The Exegesis: Folder 4

The Exegesis: Biblical parables, Gnosticism and a dream involving a Zenith TV set

The Exegesis of Philip K. Dick
Buy it on Amazon

Dick is curious about how much of the Biblical parables we truly understand, since the Gospel of Mark says they were designed to confuse everyone except the disciples. He thinks he figured some things out before, but now he has forgotten everything he learned. He compares Christ to Dionysus. 

Gnostics worship the female Sophia and are at odds with the patriarchal Jewish-Christian religion. Based on what he experienced he begrudgingly admits he is a Gnostic, although his is a modified version of Gnosticism. He recounts how his old ego died and he was reborn. He names the archetype which took possession of him in 3-74 the Steersman. 

Dick has a dream involving a Zenith TV set, a dark green cellophane strip and 3 lights. I struggled to understand any of it, but Dick’s interpretation is that we will know Christ when he returns. 

He once again wonders if the Holy Wisdom which visited him was gone for 2000 years before returning or was present all along. 

The Exegesis: A dream about a diptych portraying Christ

Dick dreams about a Medieval diptych. On the right side is a painting resembling Michelangelo’s Delphic sibyl above the words ’SHE’ and ’SECRET.’ On the left side is Pinocchio. Below it all are lines from the I Ching indicating masculinity. Dick’s interpretation is that a secret female nature, which he decides is the Hagia Sophia, is behind Christ’s masculine nature pulling the strings. He believes he saw the second incarnation of Christ, a combination of the male and female essences.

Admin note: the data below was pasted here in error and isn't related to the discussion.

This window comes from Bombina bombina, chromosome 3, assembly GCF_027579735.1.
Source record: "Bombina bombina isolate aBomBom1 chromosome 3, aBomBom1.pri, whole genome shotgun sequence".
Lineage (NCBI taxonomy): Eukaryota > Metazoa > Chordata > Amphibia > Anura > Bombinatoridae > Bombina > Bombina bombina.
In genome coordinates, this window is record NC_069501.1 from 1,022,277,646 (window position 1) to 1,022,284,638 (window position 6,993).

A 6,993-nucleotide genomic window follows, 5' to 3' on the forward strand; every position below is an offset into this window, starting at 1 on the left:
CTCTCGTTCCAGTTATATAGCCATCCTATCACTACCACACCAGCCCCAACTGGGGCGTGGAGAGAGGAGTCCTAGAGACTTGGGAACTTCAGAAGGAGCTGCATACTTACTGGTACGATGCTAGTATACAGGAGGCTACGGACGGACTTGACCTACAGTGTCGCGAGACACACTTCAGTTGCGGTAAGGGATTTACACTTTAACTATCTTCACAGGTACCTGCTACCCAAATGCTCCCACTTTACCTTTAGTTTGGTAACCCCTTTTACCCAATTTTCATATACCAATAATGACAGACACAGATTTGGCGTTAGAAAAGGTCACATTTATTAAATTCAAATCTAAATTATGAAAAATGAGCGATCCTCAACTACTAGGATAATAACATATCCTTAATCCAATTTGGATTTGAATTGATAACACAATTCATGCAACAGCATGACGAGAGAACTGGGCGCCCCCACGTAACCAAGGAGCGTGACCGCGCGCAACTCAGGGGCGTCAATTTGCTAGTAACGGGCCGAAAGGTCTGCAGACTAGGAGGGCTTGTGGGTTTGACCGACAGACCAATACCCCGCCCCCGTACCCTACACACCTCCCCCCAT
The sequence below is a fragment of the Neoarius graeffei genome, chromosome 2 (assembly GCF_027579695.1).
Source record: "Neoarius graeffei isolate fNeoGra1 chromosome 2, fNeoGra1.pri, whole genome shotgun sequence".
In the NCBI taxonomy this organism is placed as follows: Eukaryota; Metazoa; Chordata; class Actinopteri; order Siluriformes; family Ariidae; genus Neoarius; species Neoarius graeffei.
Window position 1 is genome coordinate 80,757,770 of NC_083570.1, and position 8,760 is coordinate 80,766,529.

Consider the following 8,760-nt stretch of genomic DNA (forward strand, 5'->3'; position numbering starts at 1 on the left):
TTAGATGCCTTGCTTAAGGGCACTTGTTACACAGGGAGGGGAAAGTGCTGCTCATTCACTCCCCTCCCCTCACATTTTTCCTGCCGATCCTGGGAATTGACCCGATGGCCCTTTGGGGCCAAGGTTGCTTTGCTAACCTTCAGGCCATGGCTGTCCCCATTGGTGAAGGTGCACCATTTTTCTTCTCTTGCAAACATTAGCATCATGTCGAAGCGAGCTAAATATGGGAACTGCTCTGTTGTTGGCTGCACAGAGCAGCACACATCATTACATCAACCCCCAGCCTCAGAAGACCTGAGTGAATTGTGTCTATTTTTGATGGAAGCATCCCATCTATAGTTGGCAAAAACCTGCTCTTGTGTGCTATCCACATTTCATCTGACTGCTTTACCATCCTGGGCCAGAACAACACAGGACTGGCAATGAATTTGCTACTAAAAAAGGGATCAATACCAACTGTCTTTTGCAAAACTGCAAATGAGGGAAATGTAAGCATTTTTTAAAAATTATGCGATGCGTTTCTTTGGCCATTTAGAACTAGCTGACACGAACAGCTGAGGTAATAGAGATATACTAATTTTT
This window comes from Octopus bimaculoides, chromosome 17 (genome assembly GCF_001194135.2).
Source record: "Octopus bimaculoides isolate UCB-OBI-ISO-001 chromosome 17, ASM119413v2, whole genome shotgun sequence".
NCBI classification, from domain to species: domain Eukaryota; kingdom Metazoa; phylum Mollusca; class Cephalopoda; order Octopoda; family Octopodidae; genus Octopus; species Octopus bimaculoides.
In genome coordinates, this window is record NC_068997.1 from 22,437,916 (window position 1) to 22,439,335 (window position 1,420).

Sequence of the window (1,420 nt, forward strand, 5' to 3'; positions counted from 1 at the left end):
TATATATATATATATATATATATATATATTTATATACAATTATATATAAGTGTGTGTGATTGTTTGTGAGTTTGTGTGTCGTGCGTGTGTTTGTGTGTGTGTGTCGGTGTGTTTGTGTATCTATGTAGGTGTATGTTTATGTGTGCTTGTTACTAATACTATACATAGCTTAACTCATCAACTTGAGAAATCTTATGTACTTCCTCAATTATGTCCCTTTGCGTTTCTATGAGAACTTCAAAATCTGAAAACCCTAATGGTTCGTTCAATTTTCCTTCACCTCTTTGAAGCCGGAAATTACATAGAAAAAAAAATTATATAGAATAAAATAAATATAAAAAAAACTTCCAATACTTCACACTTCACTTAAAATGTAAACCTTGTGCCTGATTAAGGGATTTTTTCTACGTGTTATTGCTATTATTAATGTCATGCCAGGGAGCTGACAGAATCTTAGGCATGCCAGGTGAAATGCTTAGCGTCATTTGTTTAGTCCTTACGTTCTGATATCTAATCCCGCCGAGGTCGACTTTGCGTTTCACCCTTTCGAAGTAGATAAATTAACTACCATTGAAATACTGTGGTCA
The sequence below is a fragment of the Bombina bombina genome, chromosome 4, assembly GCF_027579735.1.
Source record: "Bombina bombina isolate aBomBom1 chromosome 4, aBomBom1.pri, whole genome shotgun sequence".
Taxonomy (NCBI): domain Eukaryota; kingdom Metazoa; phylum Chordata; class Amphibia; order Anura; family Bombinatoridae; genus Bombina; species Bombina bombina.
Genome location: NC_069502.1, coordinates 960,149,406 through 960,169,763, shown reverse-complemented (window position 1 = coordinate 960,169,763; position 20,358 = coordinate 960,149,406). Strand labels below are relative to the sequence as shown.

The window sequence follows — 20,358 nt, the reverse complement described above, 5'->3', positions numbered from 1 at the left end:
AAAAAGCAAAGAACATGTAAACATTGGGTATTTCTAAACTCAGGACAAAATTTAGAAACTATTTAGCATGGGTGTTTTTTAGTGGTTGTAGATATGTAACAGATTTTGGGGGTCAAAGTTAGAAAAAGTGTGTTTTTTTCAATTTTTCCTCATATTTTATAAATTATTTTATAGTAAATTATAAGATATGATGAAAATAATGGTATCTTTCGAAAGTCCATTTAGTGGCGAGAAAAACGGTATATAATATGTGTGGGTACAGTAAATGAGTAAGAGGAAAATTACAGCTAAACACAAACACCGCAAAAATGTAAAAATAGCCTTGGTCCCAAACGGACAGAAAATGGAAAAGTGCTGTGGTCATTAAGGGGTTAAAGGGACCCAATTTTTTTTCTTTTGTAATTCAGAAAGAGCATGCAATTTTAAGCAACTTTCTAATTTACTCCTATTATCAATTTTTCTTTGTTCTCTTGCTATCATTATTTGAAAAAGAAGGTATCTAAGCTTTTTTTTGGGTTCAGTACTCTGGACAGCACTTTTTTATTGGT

He recalls another dream he had of Aphrodite and wonders if the ’she’ in the first dream is related to, or perhaps is in fact, that Greek goddess of love.

The Exegesis: Another mystical experience and the vision of an arch-like doorway

Dick had another mystical experience on June 2, 1975, but unlike 3-74 and 2-75 this one lacked ‘all adventitious percept-system experiences.’ He realizes his 3-74 experience is something that happens all the time. It was just new to him. Since there is no way for him to understand God through his senses he either needs to deny God is at work in the world or deny the evidence of his senses. He decides on the latter. 

Evil isn’t as in control as it appears to be, although it had more power in the past. He envisions the universe as a delicate balance like the one between Yin and Yang. He again wonders why no one else reports an experience like his. 

He writes out a 24-point list about what happened to him ending with ‘my psychological projections are withdrawn.’ He decides even after all this he is not an improved or even necessarily a good person. His health is better and he has more control over his moods, but he is still cranky and domineering. 

He traces everything to a day in 1970 when he had a mental collapse which continued until 3-74 when he began his recovery. In 3-74 he saw an arch-like doorway which must represent death. Through it he glimpsed the Next World. We are not half-dead but half-alive since we haven’t yet found the missing part which lies ahead of us.

The Exegesis: A metal prison and the teachings of Meister Eckhart

Dick has now decided we are in a metal prison, although this prison has tubes drilled in the walls, camouflaged from the prison’s creator, and these tubes allow in signals which are designed to help us.